Stuckey's traffic stop ended with him spending the night in jail. His reputation suffered, he said, and his face showed up on mugshots online.
The case was later dropped, and he is considering what legal action to take next.
That day, he was going west on Northwest 26th Avenue and turned north onto 170 Street, where he lives. Deputy Christopher Weitzel pulled him over. In his report, Weitzel wrote that the vehicle had just left a “high crime and drug area.”
Stuckey had a truck full of tools. He said he'd been through an FHP checkpoint recently and they looked over his tint and said it was fine.
Florida law says front windows must allow 28 percent of light to come in. Weitzel measured the tint at 25.6 percent.
On a dashboard camera video, Weitzel asks Stuckey if he'd ever been in trouble. Stuckey says if he was pulled over for window tint, why is he asking about that?
“But, anyway, I didn't have a problem. So, he wrote a ticket and then, again, he said, ‘Have you been in trouble? Have you ever done drugs.'
“I don't do drugs, I don't know nothing about no drugs,” Stuckey tells the deputy.
Stuckey said he was annoyed with the line of questioning. Weitzel wrote that Stuckey was “very evasive in his answers.”
Stuckey did not give consent to have his truck searched, so Weitzel called in a K-9 unit. Forty-five minutes passed, and it was a busy street. People stopped and stared, Stuckey said, people he knew, and neighbors.
Stuckey repeatedly asked the officer if he could leave.
The officer took six minutes to write a ticket for the tint, and when Stuckey asked for it, the officer would not give it to him.
“Within 10 minutes there were four cops there,” he said, “like I had robbed a bank. Just for window tints.”
Deputy Bill Arnold and his dog responded. In the video, the deputy walked the dog around a few times, then touched the truck door. The dog immediately sat down.
The report said the K-9 had alerted to the presence of narcotics in the vehicle. No drugs were found. Police did find a handgun wrapped in a towel. Stuckey said sometimes he carries the gun for protection.
He was arrested for carrying a concealed firearm because it was “readily accessible for immediate use, and was concealed in such a manner that it could have been retrieved and used as if it had been carried upon his person,” the report said.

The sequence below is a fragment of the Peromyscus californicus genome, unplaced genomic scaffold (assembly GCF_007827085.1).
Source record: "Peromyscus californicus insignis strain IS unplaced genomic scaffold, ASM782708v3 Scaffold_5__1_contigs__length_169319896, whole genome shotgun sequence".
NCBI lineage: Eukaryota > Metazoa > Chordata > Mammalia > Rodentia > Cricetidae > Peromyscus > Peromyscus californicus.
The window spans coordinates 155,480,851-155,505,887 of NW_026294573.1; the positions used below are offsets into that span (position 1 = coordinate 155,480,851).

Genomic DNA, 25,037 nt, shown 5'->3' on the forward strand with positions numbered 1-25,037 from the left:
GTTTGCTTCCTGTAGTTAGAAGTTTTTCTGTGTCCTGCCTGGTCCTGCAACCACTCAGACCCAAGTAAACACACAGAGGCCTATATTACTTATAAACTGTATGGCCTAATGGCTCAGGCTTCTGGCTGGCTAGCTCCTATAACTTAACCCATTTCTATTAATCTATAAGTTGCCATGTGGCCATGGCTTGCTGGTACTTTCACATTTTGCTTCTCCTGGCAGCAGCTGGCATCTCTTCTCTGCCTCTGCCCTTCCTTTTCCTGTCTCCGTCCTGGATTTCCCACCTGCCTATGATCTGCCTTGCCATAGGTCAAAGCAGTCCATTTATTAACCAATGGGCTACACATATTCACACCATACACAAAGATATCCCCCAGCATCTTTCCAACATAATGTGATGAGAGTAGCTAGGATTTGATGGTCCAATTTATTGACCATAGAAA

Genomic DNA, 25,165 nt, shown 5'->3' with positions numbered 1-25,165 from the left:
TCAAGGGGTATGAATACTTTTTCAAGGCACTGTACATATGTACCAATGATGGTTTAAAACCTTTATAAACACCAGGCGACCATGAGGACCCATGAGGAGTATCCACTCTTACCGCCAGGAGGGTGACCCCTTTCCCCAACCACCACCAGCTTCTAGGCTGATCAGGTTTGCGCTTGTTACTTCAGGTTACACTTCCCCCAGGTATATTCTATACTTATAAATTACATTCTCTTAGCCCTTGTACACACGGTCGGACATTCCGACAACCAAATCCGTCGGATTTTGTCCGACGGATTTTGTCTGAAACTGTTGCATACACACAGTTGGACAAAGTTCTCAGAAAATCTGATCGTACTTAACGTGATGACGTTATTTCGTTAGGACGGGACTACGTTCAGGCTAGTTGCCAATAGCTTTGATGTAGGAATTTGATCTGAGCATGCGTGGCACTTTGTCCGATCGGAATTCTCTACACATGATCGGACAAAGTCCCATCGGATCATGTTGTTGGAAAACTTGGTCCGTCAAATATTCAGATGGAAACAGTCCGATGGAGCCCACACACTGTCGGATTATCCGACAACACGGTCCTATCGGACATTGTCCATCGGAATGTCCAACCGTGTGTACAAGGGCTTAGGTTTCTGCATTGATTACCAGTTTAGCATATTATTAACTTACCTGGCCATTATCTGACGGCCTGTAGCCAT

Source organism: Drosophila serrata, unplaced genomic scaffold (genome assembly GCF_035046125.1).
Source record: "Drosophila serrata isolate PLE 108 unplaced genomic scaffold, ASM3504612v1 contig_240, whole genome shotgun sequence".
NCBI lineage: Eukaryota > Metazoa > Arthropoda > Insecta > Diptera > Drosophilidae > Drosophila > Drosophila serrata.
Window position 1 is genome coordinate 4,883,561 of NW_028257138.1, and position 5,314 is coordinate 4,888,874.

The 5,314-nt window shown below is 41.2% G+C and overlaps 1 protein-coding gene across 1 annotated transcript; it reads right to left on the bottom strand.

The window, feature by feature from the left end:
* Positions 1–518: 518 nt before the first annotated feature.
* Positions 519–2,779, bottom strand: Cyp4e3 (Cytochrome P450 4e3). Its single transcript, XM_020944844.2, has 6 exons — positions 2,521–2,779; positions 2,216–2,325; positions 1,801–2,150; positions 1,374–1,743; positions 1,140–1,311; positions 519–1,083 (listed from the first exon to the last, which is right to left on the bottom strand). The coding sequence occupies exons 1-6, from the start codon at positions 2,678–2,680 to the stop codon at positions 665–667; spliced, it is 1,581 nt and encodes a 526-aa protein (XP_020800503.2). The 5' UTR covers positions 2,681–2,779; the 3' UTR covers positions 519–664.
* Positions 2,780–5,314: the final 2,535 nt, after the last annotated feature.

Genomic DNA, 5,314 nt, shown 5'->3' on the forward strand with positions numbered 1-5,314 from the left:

Stuckey said the State Attorney's Office offered him a plea to a misdemeanor count (carrying a concealed weapon without a permit is a felony). He said no, and that once they looked at the evidence they'd see there was no case.
Stuckey's lawyer filed a motion asking the judge to throw out the evidence due to violation of his Fourth Amendment rights. Then, the state dropped the case.
“I feel like I was kidnapped, and my civil rights were violated,” Stuckey said. “I was put in handcuffs and that officer with the dog got to go home and sleep in his bed like nothing happened.”
Stuckey spent the night in jail. He said the thing that bothers him the most, besides worrying his family, is his reputation being tainted.
“I got 30 calls wanting to know what happened because it was so out of character,” he said. “I work seven days a week — all the time.”
He said he missed a concrete job that morning in jail, and three of his workers couldn't work because he wasn't there.
Stuckey admits he's been in trouble with the law before, for some traffic offenses. But, he said, he feels like he was profiled, and treated unfairly.
“They tried to ruin my life over a false charge,” he said. “They should be charged and put in jail themselves. They do what they want do, and there's no one to slap them on the wrist.”